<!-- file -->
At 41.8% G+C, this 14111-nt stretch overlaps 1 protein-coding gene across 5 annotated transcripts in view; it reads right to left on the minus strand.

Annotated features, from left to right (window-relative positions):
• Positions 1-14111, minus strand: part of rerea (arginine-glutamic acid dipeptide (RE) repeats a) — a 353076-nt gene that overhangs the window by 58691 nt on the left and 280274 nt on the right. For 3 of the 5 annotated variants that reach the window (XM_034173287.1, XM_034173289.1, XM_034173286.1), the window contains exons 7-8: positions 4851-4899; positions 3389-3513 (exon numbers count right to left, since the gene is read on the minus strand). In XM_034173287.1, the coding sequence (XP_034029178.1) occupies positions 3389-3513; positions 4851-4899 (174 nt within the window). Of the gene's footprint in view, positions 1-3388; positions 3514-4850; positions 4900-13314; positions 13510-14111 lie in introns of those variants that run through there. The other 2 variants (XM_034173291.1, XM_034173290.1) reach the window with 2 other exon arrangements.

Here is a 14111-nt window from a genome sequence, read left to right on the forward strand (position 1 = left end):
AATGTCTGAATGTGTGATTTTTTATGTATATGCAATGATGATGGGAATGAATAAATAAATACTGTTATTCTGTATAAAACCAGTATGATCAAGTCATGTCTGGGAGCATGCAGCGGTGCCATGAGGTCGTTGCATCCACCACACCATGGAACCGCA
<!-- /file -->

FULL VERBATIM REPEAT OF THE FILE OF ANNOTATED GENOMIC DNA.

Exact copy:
At 41.8% G+C, this 14111-nt stretch overlaps 1 protein-coding gene across 5 annotated transcripts in view; it reads right to left on the minus strand.

Annotated features, from left to right (window-relative positions):
• Positions 1-14111, minus strand: part of rerea (arginine-glutamic acid dipeptide (RE) repeats a) — a 353076-nt gene that overhangs the window by 58691 nt on the left and 280274 nt on the right. For 3 of the 5 annotated variants that reach the window (XM_034173287.1, XM_034173289.1, XM_034173286.1), the window contains exons 7-8: positions 4851-4899; positions 3389-3513 (exon numbers count right to left, since the gene is read on the minus strand). In XM_034173287.1, the coding sequence (XP_034029178.1) occupies positions 3389-3513; positions 4851-4899 (174 nt within the window). Of the gene's footprint in view, positions 1-3388; positions 3514-4850; positions 4900-13314; positions 13510-14111 lie in introns of those variants that run through there. The other 2 variants (XM_034173291.1, XM_034173290.1) reach the window with 2 other exon arrangements.

Here is a 14111-nt window from a genome sequence, read left to right on the forward strand (position 1 = left end):
AATGTCTGAATGTGTGATTTTTTATGTATATGCAATGATGATGGGAATGAATAAATAAATACTGTTATTCTGTATAAAACCAGTATGATCAAGTCATGTCTGGGAGCATGCAGCGGTGCCATGAGGTCGTTGCATCCACCACACCATGGAACCGCA